United States of America, Plaintiff-appellee, v. Forrest Edwin Mccutcheon, Defendant-appellant, 446 F.2d 133 (7th Cir. 1971)

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US Court of Appeals for the Seventh Circuit - 446 F.2d 133 (7th Cir. 1971) June 14, 1971

Larry L. Busick, Osterman & Busick, Fort Wayne, Ind., for defendant-appellant.

William C. Lee, U. S. Atty., John R. Wilks, Asst. U. S. Atty., Fort Wayne, Ind., for plaintiff-appellee; Clarence E. Price, Regional Counsel, Bobby S. Tyler, Atty., Internal Revenue Service, Cincinnati, Ohio, of counsel.

Before HASTINGS, Senior Circuit Judge, and KERNER and PELL, Circuit Judges.

HASTINGS, Senior Circuit Judge.

Defendant Forrest Edwin McCutcheon was charged in a two-count indictment with violations of Title 26, U.S.C.A. §§ 5861(c) and 5861(d),1  respectively, of the Gun Control Act of 1968, amending the National Firearms Act.

Count I charges possession of a firearm on or about October 23, 1969, described as "a weapon made from a 12 gauge single barrel Nitro Marvel shotgun, with a barrell length of 7 1/16 inches and an overall length of less than 26 inches, serial number 17741, which had been made in violation of Chapter 53, Title 26, United States Code, in that none of the requirements of Section 5822, Title 26, United States Code regarding the making of such firearm had been complied with," in violation of Section 5861(c), supra.

Count II charges possession of the same firearm, on the same date, "which had not been registered to him in the National Firearms Registration and Transfer Record maintained under Section 5841, Title 26, United States Code," in violation of Section 5861(d), supra.

Section 5822, supra, requires one who makes a firearm to file with the Secretary of the Treasury or his delegate a written application to make and register the firearm and pay any applicable tax thereon. Section 5841, supra, requires the registration of such firearm by the maker thereof in the form and manner therein set out. The sawed-off shotgun which defendant was charged possessing in each count is a firearm defined by Section 5845 of the 1968 Act.

Following a second trial by jury,2  a verdict of guilty was returned against defendant on each count as charged. Thereafter, a judgment of guilty was entered thereon and defendant was sentenced to serve three years on each of the two counts, such sentences to run concurrently with each other and to run consecutively and in addition to any state court-imposed sentence defendant was then serving. Defendant was represented at trial and on this appeal by court-appointed counsel, pursuant to the Criminal Justice Act of 1964. Defendant appeals from his judgment of conviction and sentence. We affirm.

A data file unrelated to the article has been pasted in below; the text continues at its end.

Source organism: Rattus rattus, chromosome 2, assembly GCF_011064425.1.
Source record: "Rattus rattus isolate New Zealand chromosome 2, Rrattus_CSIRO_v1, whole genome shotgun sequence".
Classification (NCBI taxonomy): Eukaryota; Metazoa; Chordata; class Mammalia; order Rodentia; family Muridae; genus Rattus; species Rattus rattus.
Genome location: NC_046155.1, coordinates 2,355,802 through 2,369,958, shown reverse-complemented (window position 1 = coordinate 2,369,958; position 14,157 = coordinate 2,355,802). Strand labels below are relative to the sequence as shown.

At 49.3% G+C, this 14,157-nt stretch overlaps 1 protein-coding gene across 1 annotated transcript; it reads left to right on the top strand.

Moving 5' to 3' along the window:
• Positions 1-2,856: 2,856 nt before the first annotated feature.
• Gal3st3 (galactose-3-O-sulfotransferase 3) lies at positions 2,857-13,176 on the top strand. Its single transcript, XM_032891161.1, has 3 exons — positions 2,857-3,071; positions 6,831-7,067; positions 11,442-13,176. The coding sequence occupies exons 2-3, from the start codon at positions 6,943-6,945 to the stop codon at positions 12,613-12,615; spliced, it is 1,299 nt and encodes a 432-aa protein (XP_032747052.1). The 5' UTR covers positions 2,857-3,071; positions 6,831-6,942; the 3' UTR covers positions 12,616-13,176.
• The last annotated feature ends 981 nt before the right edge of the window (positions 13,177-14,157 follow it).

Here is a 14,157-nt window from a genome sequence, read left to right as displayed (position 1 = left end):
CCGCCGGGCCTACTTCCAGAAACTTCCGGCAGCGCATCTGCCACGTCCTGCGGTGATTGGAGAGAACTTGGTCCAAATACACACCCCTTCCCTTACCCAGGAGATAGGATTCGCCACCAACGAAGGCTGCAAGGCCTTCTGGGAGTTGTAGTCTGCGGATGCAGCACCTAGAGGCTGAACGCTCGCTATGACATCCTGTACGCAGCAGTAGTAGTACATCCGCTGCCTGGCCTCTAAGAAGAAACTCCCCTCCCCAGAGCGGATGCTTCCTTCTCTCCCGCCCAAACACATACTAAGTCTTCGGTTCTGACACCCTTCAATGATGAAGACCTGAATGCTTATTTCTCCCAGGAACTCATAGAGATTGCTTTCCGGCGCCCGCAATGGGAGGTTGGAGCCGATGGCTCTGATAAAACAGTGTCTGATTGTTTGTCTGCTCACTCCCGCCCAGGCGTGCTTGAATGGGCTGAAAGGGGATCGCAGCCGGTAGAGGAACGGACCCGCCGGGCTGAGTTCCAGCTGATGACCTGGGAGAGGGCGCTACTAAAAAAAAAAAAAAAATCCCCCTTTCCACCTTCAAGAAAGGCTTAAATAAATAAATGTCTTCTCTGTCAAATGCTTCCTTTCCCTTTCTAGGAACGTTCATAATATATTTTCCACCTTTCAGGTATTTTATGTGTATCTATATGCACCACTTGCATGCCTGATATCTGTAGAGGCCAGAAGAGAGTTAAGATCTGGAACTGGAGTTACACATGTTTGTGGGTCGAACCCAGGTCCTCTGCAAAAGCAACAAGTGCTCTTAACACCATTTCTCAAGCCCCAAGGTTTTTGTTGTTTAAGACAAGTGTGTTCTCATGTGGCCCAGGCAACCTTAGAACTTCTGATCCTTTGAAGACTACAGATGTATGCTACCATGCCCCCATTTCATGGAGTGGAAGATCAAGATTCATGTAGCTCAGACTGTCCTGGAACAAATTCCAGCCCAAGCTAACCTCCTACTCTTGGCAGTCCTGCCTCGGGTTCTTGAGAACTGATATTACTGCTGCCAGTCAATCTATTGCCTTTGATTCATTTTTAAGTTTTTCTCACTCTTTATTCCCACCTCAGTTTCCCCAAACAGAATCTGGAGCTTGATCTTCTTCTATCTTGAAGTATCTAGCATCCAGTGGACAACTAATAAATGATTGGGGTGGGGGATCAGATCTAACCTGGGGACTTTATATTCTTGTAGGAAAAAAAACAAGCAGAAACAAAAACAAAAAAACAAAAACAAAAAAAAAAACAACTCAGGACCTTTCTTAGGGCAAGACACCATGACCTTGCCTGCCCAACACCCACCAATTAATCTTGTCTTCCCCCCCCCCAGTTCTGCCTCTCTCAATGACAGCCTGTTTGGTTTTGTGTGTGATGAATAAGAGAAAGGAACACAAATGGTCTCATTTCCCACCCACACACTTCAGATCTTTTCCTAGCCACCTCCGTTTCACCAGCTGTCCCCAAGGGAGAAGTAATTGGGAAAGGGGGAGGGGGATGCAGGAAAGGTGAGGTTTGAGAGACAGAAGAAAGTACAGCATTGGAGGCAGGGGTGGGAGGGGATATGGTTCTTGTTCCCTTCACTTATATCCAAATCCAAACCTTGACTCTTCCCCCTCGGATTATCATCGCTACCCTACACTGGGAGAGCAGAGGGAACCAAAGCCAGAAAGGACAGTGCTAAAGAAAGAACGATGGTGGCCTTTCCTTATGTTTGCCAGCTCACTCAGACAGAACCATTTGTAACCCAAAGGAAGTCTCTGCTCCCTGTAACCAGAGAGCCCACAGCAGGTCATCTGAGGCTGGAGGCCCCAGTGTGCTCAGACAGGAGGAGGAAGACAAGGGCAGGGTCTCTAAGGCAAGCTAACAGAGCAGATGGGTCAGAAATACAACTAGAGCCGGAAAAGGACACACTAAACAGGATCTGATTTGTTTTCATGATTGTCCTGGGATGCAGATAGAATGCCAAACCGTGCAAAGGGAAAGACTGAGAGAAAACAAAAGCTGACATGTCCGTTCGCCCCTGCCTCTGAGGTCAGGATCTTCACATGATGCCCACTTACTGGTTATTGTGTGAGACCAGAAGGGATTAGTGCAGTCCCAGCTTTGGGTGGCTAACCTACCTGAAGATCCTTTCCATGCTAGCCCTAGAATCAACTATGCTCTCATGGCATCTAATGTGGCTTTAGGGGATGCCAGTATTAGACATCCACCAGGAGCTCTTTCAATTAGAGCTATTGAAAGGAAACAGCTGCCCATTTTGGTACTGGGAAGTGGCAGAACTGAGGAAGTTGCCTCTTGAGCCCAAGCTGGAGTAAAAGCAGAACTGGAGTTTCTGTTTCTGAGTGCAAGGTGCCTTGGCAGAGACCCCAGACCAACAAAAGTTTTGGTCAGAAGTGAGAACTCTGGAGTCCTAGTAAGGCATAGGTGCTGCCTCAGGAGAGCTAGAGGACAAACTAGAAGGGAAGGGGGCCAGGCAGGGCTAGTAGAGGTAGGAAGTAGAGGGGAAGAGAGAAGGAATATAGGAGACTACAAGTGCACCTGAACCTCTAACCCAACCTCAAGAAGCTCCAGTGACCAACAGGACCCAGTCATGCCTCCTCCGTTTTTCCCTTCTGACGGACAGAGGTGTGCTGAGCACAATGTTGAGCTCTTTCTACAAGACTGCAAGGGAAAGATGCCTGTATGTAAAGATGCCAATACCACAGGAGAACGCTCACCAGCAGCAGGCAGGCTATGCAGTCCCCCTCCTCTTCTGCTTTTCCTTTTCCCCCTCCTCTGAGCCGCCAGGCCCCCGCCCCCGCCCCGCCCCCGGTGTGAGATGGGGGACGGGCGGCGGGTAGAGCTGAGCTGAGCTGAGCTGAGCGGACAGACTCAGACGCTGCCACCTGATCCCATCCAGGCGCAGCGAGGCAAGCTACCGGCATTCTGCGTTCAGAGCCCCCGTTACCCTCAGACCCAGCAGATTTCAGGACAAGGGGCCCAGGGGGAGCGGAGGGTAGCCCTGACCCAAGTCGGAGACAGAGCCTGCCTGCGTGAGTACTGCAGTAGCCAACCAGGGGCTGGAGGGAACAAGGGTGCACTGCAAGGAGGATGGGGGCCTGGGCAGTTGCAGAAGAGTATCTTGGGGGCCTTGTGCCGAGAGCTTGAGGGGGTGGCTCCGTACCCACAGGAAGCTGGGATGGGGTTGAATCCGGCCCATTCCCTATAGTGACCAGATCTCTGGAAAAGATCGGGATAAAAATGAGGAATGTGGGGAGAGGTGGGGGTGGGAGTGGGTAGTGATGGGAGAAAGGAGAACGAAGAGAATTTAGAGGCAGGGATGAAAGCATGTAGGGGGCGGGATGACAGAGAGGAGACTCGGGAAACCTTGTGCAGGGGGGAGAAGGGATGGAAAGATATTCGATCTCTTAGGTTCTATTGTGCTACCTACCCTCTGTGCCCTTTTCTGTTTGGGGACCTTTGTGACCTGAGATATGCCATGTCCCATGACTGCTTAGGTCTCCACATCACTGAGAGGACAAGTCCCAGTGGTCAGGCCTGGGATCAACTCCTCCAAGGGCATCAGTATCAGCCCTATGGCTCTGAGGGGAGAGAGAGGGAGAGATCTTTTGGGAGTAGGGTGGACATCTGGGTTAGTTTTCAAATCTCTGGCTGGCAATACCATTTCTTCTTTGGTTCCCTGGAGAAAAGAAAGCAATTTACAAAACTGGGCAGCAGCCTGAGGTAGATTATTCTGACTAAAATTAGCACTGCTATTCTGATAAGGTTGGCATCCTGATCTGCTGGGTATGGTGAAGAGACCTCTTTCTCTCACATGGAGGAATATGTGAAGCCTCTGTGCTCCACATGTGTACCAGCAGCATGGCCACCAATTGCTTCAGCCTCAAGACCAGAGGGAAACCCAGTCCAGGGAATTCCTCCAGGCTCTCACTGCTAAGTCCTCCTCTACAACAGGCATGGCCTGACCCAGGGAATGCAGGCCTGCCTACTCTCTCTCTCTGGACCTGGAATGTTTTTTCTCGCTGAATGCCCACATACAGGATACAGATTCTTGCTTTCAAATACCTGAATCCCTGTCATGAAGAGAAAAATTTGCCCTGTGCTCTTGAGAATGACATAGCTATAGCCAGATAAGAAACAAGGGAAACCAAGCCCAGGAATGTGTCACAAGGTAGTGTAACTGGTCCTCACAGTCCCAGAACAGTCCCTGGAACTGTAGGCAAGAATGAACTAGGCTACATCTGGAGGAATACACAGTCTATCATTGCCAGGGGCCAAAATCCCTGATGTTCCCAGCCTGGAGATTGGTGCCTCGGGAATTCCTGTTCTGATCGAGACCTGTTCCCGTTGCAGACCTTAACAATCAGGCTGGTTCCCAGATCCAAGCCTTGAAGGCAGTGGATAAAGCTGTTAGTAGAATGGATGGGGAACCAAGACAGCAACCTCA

Sections 5861(c) and (d), supra, are a part of Title II of the Gun Control Act of 1968, which became effective November 1, 1968, as Chapter 53 of Title 26, U.S.C.A. On this appeal, defendant raises three federal constitutional issues, each of which he claims is an absolute defense to his prosecution for violation of Sections 5861(c) and (d), supra, viz: (1) infringement of his Fifth Amendment privilege against compulsory self-incrimination; (2) infringement of his Fourth Amendment right against unreasonable search and seizure; and (3) infringement of his Second Amendment right to keep and bear arms.

* Relying upon Haynes v. United States, 390 U.S. 85, 88 S. Ct. 722, 19 L. Ed. 2d 923 (1968), defendant contends that Sections 5861(c) and (d), supra, are invalid under the Self-Incrimination Clause of the Fifth Amendment. However, after the briefs were filed by the parties in this appeal, but before we heard oral argument on April 26, 1971, the Supreme Court decided this question adversely to defendant in United States v. Freed, 401 U.S. 601, 91 S. Ct. 1112, 28 L. Ed. 2d 356 (April 5, 1971). In Freed, the Court explicitly held that the revised statutory scheme of the 1968 amendments to the National Firearms Act eliminated the defects revealed in Haynes and no longer violates the Self-Incrimination Clause of the Fifth Amendment. The Court further held in Freed that scienter is not a required element in the charge and its absence in this essentially regulatory statute in the interest of public safety does not violate due process requirements. See, United States v. Gardner, 7 Cir., 448 F.2d 617 (1971); United States v. Lauchli, 7 Cir., 444 F.2d 1037 (1971); United States v. Black, 6 Cir., 431 F.2d 524 (1970).


Defendant makes the argument that his right to be free from unreasonable search and seizure as granted by the Fourth Amendment to the Federal Constitution has been violated by the requirements of Sections 5861(c) and (d). He contends this is so because he is thereby "required to register the possession of any firearm as defined by other sections of the National Firearms Act either made by him, transferred to him, received by him or possessed by him," thereby compelling him to disclose possible violations of the registration Act itself. Recognizing that this is not an "unreasonable search and seizure in its purest sense," he contends that it becomes a violation of his Fourth Amendment privilege when measured against his Fifth Amendment privilege against compulsory self-incrimination.